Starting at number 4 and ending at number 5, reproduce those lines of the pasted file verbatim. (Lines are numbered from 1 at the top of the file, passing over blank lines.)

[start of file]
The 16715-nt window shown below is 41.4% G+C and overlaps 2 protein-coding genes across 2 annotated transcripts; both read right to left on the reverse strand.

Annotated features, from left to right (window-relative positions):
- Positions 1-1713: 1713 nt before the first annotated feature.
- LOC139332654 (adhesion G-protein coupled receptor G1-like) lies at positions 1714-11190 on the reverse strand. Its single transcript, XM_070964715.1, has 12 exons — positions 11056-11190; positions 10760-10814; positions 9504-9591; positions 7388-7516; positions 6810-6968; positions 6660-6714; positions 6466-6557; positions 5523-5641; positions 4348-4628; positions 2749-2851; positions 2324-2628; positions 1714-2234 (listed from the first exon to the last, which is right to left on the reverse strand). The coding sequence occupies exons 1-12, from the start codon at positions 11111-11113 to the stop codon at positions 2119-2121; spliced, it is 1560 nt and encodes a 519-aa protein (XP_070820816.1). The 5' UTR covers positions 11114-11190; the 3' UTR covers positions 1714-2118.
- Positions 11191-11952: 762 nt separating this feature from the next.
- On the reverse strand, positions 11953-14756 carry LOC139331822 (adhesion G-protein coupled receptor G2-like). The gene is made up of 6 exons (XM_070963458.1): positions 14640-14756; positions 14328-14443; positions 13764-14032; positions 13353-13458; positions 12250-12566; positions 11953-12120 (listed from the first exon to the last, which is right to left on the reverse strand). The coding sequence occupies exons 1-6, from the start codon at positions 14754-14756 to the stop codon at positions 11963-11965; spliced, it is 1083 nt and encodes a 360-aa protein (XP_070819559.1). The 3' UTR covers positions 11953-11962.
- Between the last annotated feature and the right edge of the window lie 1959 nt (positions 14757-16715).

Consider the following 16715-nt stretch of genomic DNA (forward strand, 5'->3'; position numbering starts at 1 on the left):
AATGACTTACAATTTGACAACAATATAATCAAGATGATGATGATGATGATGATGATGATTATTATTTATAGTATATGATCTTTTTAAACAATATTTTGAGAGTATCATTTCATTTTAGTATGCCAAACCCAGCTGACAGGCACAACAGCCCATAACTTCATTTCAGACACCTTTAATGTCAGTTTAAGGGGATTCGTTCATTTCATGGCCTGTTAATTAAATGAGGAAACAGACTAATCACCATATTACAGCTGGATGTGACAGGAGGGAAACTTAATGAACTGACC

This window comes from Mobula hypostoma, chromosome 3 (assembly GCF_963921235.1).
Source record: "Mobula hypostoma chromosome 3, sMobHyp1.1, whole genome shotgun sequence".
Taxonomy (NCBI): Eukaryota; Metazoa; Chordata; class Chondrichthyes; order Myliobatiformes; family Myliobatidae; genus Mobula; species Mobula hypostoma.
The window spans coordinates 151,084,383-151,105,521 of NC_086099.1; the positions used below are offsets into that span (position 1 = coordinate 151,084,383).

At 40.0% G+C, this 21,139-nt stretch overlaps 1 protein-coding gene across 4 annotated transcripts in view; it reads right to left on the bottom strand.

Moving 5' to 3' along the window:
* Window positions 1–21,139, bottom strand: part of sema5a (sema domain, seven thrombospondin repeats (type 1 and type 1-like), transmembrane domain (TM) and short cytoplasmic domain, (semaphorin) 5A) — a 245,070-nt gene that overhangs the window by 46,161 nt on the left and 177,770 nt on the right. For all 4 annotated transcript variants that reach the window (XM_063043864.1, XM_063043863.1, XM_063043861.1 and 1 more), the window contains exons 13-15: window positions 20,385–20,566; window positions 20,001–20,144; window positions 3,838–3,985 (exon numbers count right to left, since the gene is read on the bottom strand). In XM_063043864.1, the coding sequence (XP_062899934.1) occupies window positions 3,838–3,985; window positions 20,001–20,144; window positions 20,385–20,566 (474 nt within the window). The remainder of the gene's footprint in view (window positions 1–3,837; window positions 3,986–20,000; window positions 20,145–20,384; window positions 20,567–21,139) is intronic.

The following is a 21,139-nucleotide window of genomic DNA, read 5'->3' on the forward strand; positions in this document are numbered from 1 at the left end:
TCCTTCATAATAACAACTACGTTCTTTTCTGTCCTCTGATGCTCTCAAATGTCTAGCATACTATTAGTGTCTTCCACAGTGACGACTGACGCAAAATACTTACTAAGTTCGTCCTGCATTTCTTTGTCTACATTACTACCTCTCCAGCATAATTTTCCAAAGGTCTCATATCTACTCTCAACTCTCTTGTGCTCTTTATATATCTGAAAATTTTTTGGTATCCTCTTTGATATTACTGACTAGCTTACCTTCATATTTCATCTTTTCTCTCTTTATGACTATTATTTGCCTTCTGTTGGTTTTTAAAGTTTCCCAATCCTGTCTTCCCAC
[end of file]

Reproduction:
- LOC139332654 (adhesion G-protein coupled receptor G1-like) lies at positions 1714-11190 on the reverse strand. Its single transcript, XM_070964715.1, has 12 exons — positions 11056-11190; positions 10760-10814; positions 9504-9591; positions 7388-7516; positions 6810-6968; positions 6660-6714; positions 6466-6557; positions 5523-5641; positions 4348-4628; positions 2749-2851; positions 2324-2628; positions 1714-2234 (listed from the first exon to the last, which is right to left on the reverse strand). The coding sequence occupies exons 1-12, from the start codon at positions 11111-11113 to the stop codon at positions 2119-2121; spliced, it is 1560 nt and encodes a 519-aa protein (XP_070820816.1). The 5' UTR covers positions 11114-11190; the 3' UTR covers positions 1714-2118.
- Positions 11191-11952: 762 nt separating this feature from the next.